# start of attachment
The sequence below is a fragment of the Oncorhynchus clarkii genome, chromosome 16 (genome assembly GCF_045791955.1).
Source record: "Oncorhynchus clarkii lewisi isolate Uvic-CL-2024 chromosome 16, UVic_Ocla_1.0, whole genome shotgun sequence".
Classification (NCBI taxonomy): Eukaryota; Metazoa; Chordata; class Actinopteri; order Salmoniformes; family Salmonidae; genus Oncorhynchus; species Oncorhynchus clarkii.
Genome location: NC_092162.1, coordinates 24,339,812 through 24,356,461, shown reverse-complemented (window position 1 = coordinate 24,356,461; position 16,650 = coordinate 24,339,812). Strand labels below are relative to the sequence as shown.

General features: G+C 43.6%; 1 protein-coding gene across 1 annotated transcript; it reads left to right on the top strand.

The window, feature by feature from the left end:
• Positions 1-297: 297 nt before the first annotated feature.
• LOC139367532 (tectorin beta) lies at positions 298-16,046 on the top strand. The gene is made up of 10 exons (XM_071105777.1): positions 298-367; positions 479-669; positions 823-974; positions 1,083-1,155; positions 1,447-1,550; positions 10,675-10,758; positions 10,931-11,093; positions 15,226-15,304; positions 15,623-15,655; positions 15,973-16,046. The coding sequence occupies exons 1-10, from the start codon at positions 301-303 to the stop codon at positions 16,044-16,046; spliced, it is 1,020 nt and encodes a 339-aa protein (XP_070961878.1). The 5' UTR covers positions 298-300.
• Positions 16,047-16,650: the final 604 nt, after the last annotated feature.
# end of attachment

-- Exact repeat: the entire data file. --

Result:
The sequence below is a fragment of the Oncorhynchus clarkii genome, chromosome 16 (genome assembly GCF_045791955.1).
Source record: "Oncorhynchus clarkii lewisi isolate Uvic-CL-2024 chromosome 16, UVic_Ocla_1.0, whole genome shotgun sequence".
Classification (NCBI taxonomy): Eukaryota; Metazoa; Chordata; class Actinopteri; order Salmoniformes; family Salmonidae; genus Oncorhynchus; species Oncorhynchus clarkii.
Genome location: NC_092162.1, coordinates 24,339,812 through 24,356,461, shown reverse-complemented (window position 1 = coordinate 24,356,461; position 16,650 = coordinate 24,339,812). Strand labels below are relative to the sequence as shown.

General features: G+C 43.6%; 1 protein-coding gene across 1 annotated transcript; it reads left to right on the top strand.

The window, feature by feature from the left end:
• Positions 1-297: 297 nt before the first annotated feature.
• LOC139367532 (tectorin beta) lies at positions 298-16,046 on the top strand. The gene is made up of 10 exons (XM_071105777.1): positions 298-367; positions 479-669; positions 823-974; positions 1,083-1,155; positions 1,447-1,550; positions 10,675-10,758; positions 10,931-11,093; positions 15,226-15,304; positions 15,623-15,655; positions 15,973-16,046. The coding sequence occupies exons 1-10, from the start codon at positions 301-303 to the stop codon at positions 16,044-16,046; spliced, it is 1,020 nt and encodes a 339-aa protein (XP_070961878.1). The 5' UTR covers positions 298-300.
• Positions 16,047-16,650: the final 604 nt, after the last annotated feature.